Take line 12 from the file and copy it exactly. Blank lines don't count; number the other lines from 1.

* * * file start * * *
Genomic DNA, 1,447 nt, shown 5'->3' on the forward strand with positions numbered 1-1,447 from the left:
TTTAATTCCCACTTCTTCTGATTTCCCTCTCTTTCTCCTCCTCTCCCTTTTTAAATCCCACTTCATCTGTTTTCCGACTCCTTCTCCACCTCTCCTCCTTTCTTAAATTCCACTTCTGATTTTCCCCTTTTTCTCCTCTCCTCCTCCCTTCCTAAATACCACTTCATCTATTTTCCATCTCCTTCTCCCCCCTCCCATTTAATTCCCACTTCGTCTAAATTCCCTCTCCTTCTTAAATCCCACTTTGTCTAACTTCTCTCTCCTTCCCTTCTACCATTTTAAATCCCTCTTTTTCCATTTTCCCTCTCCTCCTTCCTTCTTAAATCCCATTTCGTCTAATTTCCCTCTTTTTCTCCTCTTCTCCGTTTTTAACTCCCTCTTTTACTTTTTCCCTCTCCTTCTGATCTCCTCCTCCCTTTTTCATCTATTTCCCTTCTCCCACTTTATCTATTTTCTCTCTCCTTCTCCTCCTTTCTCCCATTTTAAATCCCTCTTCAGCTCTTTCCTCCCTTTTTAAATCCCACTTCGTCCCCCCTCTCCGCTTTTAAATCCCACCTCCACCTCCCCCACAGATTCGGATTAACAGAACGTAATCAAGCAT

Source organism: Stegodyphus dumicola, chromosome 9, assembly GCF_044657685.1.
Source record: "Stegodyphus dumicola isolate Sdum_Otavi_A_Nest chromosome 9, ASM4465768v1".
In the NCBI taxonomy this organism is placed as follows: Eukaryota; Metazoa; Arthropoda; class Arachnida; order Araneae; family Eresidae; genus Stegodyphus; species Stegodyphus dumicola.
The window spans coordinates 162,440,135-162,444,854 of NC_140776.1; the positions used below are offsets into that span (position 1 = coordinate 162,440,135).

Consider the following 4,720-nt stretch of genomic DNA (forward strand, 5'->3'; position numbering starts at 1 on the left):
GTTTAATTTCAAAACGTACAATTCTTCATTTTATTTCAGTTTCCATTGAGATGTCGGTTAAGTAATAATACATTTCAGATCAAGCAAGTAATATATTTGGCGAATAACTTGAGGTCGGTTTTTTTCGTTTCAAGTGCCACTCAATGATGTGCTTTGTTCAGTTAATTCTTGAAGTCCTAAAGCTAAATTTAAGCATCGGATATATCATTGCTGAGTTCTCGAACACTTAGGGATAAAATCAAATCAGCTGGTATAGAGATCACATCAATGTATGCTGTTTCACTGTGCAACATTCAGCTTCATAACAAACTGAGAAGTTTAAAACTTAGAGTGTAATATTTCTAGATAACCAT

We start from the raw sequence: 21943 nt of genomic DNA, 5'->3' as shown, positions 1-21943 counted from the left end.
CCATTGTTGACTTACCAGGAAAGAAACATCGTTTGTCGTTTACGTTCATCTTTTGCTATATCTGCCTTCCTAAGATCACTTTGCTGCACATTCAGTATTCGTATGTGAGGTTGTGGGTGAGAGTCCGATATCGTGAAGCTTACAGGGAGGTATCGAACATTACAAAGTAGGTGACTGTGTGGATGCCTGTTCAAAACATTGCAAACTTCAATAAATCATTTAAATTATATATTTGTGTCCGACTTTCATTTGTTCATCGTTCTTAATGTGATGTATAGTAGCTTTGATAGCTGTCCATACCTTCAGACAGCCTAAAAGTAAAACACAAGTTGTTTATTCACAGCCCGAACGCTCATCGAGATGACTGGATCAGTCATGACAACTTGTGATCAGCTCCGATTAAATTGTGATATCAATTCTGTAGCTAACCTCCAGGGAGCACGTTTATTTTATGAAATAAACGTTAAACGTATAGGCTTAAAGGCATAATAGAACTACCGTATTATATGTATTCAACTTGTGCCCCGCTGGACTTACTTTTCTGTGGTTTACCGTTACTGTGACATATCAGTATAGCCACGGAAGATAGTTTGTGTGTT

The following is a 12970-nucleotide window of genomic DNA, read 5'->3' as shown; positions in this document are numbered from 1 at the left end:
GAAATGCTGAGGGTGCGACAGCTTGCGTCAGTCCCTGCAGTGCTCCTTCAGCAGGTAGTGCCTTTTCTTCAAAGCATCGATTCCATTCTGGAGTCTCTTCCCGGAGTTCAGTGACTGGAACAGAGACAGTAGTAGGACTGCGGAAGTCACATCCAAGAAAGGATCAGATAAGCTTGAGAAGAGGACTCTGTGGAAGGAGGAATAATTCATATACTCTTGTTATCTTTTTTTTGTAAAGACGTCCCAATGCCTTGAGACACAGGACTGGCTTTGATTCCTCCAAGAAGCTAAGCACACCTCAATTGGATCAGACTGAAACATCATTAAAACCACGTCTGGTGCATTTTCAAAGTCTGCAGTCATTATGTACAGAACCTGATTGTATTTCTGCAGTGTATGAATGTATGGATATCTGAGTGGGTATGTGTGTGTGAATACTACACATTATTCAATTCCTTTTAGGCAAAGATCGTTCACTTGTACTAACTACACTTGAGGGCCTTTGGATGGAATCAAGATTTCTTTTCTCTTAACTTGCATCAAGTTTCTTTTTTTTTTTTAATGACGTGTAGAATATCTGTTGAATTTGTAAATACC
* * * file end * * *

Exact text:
GAAATGCTGAGGGTGCGACAGCTTGCGTCAGTCCCTGCAGTGCTCCTTCAGCAGGTAGTGCCTTTTCTTCAAAGCATCGATTCCATTCTGGAGTCTCTTCCCGGAGTTCAGTGACTGGAACAGAGACAGTAGTAGGACTGCGGAAGTCACATCCAAGAAAGGATCAGATAAGCTTGAGAAGAGGACTCTGTGGAAGGAGGAATAATTCATATACTCTTGTTATCTTTTTTTTGTAAAGACGTCCCAATGCCTTGAGACACAGGACTGGCTTTGATTCCTCCAAGAAGCTAAGCACACCTCAATTGGATCAGACTGAAACATCATTAAAACCACGTCTGGTGCATTTTCAAAGTCTGCAGTCATTATGTACAGAACCTGATTGTATTTCTGCAGTGTATGAATGTATGGATATCTGAGTGGGTATGTGTGTGTGAATACTACACATTATTCAATTCCTTTTAGGCAAAGATCGTTCACTTGTACTAACTACACTTGAGGGCCTTTGGATGGAATCAAGATTTCTTTTCTCTTAACTTGCATCAAGTTTCTTTTTTTTTTTTAATGACGTGTAGAATATCTGTTGAATTTGTAAATACC